Douglas County school board members appear poised next week to approve the state’s first district-driven voucher program, which would launch this fall with up to 500 students.
District staff recommended approval of the voucher pilot Wednesday, winning unanimous praise from board members and paving the way for a March 15 vote.
The plan would provide Dougco families with $4,575 per student next school year – or 75 percent of the total per-pupil funding allocated by the state – to pay toward tuition at participating private schools.
At the same special meeting, board members approved a resolution directing district staff to explore asking voters for a tax increase in November.
The combination of the two issues – increasing choice and raising taxes – is no coincidence, one board member said.
“The juxtaposition of these two thoughts is not arbitrary at all,” board member Craig Richardson told the audience, then looked at staff.
“I think it would suggest, if the board were to go forward with both concepts, not only do we believe in choice and competition but we believe in you – we believe this district, going into that competition, is worth investing in and it will do well.”
Could vouchers foil tax increase?
Most seats were taken in the boardroom at district headquarters in Castle Rock but only a handful of people addressed the board, having been told walking in that public comment was limited to the budget.
- A vote on vouchers is expected at the board’s 5 p.m. meeting March 15 at 620 Wilcox St., Castle Rock.
Some connected the dots to vouchers anyway.
Anne Kleinkopf, the mother of two Douglas County graduates, said she was happy to hear the board was considering a tax request.
But she said it would be “disastrous” to ask for more money “when we are in the process of giving public dollars to private schools in contravention of Colorado state law.”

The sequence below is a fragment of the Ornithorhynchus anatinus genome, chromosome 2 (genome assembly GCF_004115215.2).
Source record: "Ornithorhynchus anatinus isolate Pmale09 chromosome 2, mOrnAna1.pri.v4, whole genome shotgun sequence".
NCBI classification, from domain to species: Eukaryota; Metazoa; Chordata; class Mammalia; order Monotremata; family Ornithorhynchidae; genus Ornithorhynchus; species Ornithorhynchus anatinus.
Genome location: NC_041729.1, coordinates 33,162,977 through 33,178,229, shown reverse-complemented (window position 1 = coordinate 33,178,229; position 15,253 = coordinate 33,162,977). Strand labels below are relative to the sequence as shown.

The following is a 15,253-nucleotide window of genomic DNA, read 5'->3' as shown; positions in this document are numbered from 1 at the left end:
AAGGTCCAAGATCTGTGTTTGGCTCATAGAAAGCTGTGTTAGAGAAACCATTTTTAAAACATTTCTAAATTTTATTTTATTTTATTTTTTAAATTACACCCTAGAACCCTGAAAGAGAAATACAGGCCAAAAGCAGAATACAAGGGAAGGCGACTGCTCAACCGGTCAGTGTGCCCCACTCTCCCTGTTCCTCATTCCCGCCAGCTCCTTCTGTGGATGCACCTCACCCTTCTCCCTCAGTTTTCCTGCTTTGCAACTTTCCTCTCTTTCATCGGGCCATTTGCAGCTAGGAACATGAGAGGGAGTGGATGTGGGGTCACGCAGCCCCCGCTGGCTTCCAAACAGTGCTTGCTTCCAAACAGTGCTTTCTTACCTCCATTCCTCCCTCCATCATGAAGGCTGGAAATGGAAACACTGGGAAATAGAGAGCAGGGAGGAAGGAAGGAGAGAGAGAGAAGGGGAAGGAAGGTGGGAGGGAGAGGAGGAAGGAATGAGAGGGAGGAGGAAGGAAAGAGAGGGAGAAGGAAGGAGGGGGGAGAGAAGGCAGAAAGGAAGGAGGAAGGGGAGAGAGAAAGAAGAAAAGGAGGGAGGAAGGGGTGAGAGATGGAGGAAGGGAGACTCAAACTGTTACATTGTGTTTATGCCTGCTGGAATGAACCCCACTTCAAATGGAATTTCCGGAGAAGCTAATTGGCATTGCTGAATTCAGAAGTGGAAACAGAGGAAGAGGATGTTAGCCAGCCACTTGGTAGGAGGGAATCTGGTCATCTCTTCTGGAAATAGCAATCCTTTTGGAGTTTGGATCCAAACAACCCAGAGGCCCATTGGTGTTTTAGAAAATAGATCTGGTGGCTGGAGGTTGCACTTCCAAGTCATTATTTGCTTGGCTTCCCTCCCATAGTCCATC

Leigh Shuster, who has twins in a district elementary school, said some might see the tax question as a referendum on vouchers.
“I believe many voters will lash out come election time … if they believe their tax dollars are financing private school tuition,” she said.
The voucher proposal recommended by staff is little different than what was discussed during three community meetings in February. Of the seven board members, only one, Cliff Stahl, asked any questions Wednesday.
Afterward, Stahl said he was “about 80 percent” in favor of the pilot, though he wanted more details on how the district would hold private schools accountable.
Questions on admissions, accountability
Superintendent Elizabeth Celania-Fagen said the district will track the academic growth of voucher students, who will be required to take state tests, to ensure the trend is positive.
In addition, she said, “We would do an annual financial review (of the private schools), an annual parent satisfaction review and an annual student achievement and growth review – by student, by school and by the entire program.”
Stahl also asked whether private schools participating in the pilot would have to change their admissions criteria.
“What we are saying to the private school partners is they do not have to change their admissions criteria and their admissions process,” said Robert Ross, the district’s attorney.
“For the purposes of accepting students, they can’t discriminate on an area that would be prohibited by law. Except for the religious schools, if they currently use religion as criteria for admission, they don’t have to change that.”
Board President John Carson repeated his conviction that the voucher proposal “contrary to what some people seem to believe, will actually improve the financial situation of the school district.”